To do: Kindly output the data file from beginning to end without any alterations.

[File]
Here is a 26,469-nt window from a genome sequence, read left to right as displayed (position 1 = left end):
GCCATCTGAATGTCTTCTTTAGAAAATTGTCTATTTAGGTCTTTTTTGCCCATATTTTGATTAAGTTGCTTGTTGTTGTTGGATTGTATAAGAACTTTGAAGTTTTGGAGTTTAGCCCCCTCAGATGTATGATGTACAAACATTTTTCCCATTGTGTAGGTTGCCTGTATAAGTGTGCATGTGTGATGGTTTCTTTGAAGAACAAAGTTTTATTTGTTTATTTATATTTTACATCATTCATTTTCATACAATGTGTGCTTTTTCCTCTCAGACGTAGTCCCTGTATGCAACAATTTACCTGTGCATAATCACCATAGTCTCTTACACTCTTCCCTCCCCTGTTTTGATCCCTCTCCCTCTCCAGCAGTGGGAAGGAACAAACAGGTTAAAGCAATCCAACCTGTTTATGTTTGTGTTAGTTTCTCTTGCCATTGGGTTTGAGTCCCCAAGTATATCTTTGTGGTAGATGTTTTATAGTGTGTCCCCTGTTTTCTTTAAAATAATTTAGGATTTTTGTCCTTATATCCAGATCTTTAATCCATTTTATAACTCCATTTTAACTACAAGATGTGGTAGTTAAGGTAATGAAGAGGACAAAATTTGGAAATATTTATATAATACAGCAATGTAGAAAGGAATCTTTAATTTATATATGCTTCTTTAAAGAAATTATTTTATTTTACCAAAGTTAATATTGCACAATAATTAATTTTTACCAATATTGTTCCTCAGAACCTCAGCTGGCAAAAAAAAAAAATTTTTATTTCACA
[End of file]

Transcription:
Here is a 26,469-nt window from a genome sequence, read left to right as displayed (position 1 = left end):
GCCATCTGAATGTCTTCTTTAGAAAATTGTCTATTTAGGTCTTTTTTGCCCATATTTTGATTAAGTTGCTTGTTGTTGTTGGATTGTATAAGAACTTTGAAGTTTTGGAGTTTAGCCCCCTCAGATGTATGATGTACAAACATTTTTCCCATTGTGTAGGTTGCCTGTATAAGTGTGCATGTGTGATGGTTTCTTTGAAGAACAAAGTTTTATTTGTTTATTTATATTTTACATCATTCATTTTCATACAATGTGTGCTTTTTCCTCTCAGACGTAGTCCCTGTATGCAACAATTTACCTGTGCATAATCACCATAGTCTCTTACACTCTTCCCTCCCCTGTTTTGATCCCTCTCCCTCTCCAGCAGTGGGAAGGAACAAACAGGTTAAAGCAATCCAACCTGTTTATGTTTGTGTTAGTTTCTCTTGCCATTGGGTTTGAGTCCCCAAGTATATCTTTGTGGTAGATGTTTTATAGTGTGTCCCCTGTTTTCTTTAAAATAATTTAGGATTTTTGTCCTTATATCCAGATCTTTAATCCATTTTATAACTCCATTTTAACTACAAGATGTGGTAGTTAAGGTAATGAAGAGGACAAAATTTGGAAATATTTATATAATACAGCAATGTAGAAAGGAATCTTTAATTTATATATGCTTCTTTAAAGAAATTATTTTATTTTACCAAAGTTAATATTGCACAATAATTAATTTTTACCAATATTGTTCCTCAGAACCTCAGCTGGCAAAAAAAAAAAATTTTTATTTCACA